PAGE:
Less than a mile from John Wesley's house and chapel is Saint Giles Cripplegate. This church is one of the few medieval churches which still stand in London. There has been a church on this site for a thousand years. A very simple chapel stood on the site during Saxon times. A larger church building was constructed around 1090 AD. Just over three hundred years later, the essence of the church which stands there today was built.
Since that time, there were three major fires in the church which required extensive re-construction. One in 1545, a second in 1897 and the third in 1940. In researching our trip to London, I saw some photographs of what the church looked like around World War 2. The roof was gone and the church appeared to be shambles. Once again, my wife and I were given a lesson on the impact which historical events can have on a city. The church, as well as the surrounding neighborhood, was devastated by German bombing at the start of the war. A building which is only a few hundred feet from Saint Giles bears a commemorative cornerstone which states that the first bomb dropped on the City of London fell on that site in August of 1940.
Saint Giles was vastly renovated after the war. If you look up at the roof, you see what looks like ancient stones walls which are covered by relatively new looking ceiling beams.
Cripplegate was a large gate for the old London City Wall. St Giles was less than a city block away from it. The gate itself goes back to Roman times when the city of London was founded by the Romans in 43 AD. The location of this gate took on significance for a group of English non-conformists during the 1660s.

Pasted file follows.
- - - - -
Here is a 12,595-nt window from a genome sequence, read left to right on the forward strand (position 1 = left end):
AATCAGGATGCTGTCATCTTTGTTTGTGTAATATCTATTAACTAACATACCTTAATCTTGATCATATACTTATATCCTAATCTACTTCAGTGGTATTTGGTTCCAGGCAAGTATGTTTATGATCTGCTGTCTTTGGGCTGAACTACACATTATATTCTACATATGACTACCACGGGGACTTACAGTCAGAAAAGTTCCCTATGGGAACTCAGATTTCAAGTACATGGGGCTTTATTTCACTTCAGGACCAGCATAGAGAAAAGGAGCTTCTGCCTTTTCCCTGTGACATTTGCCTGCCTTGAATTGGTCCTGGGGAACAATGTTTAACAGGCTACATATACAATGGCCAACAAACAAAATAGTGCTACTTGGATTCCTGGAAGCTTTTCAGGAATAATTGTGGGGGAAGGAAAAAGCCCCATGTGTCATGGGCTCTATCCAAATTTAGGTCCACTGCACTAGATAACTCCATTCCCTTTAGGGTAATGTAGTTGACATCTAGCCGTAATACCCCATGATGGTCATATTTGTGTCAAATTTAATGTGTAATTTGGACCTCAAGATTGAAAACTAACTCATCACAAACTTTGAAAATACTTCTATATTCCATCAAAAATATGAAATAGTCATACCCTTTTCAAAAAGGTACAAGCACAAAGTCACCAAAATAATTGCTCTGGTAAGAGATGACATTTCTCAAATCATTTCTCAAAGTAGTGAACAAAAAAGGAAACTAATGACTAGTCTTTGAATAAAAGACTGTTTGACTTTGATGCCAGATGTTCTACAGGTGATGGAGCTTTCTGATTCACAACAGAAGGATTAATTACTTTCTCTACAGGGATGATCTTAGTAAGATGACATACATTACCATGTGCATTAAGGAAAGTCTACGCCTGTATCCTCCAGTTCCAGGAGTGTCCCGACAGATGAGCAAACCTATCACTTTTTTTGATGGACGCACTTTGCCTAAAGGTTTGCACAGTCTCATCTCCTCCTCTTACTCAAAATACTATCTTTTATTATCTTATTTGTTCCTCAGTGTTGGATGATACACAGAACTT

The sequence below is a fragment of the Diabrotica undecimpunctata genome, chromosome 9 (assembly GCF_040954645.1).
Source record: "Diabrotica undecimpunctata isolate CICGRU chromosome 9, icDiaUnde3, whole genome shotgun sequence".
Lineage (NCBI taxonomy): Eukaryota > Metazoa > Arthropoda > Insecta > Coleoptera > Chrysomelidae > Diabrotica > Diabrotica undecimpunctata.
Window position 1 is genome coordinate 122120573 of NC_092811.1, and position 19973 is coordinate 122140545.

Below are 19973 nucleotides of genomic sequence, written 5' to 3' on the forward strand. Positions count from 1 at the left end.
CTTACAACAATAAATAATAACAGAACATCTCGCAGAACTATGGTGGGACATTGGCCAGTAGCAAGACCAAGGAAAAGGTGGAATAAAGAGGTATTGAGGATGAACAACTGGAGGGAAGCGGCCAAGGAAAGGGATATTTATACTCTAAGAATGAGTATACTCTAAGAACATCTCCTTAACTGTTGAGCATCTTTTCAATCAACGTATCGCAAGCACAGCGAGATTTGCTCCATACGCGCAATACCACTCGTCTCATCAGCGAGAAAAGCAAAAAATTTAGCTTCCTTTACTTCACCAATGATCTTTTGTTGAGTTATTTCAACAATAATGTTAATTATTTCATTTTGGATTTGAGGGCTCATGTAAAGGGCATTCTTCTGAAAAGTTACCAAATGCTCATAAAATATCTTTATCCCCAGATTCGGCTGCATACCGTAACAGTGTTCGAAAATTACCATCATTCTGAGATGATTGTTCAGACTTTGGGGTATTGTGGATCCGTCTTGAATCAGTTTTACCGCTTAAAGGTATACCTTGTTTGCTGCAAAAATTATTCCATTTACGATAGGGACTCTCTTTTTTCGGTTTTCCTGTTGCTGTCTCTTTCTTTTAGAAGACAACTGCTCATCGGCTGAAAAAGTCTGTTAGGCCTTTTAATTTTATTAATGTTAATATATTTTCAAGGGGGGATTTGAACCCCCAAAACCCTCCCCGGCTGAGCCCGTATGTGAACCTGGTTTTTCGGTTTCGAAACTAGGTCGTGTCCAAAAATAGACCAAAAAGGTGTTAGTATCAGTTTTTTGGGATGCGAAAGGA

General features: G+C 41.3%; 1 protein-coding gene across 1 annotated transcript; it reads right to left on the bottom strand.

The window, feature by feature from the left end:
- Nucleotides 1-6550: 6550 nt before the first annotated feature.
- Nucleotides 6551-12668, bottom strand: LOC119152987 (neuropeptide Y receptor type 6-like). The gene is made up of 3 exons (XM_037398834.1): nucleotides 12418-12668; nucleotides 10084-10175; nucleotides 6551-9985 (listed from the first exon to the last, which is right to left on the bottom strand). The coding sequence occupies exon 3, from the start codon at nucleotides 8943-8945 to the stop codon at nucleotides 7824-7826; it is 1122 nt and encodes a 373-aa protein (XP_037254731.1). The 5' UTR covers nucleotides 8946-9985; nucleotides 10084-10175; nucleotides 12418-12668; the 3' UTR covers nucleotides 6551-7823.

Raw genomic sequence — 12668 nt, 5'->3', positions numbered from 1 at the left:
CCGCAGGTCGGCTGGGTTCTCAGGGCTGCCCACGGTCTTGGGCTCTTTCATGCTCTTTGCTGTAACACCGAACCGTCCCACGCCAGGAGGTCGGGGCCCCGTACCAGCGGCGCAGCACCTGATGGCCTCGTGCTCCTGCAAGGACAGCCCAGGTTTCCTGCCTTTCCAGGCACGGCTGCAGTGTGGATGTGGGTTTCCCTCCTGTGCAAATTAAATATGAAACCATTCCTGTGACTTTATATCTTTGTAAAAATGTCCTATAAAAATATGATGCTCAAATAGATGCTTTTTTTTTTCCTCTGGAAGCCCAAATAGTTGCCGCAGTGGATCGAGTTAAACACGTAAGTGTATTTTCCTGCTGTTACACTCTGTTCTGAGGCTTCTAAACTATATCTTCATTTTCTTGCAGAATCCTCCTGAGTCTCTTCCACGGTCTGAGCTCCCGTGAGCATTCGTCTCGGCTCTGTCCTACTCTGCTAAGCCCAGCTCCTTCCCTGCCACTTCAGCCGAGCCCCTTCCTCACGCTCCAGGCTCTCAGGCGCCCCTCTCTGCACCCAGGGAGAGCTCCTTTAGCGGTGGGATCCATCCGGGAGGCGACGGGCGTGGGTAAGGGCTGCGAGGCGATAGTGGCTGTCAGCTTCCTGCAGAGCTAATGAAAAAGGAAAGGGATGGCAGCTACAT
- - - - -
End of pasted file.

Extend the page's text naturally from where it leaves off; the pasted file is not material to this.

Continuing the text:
During this time though, the non-conformists met at 7 o’clock every morning at Cripplegate for what they called Morning Exercises. Think of this as an outdoor church service. I knew that the gate itself has been gone for a few centuries now. However, I was hoping to find a blue historical plaque marking the site. Construction and renovation work was in progress on the site so that even the historical marker wasn’t able to be seen. However, a large section of the old wall is still visible from just outside St. Giles and at the building by the Cripplegate site. Since there were restrictions on where the non-conformist ministers could operate legally, I am reminded of the passage in Hebrews 13:11-13 which tells us that Jesus suffered “outside the gate” and that we are to “go to Him outside the camp.” The non-conformist ministers, likewise, had to go “outside the camp” of the old walled City of London do to the work to which God called them. While large sections of the old wall still exist, it was again a surreal experience to know that we were standing by the same wall that many godly people stood by, morning by morning, to practice their faith as they believed they must, and to hear the Gospel “outside the gate.”
In the next entry, I will briefly discuss what is known today as "Big Ben."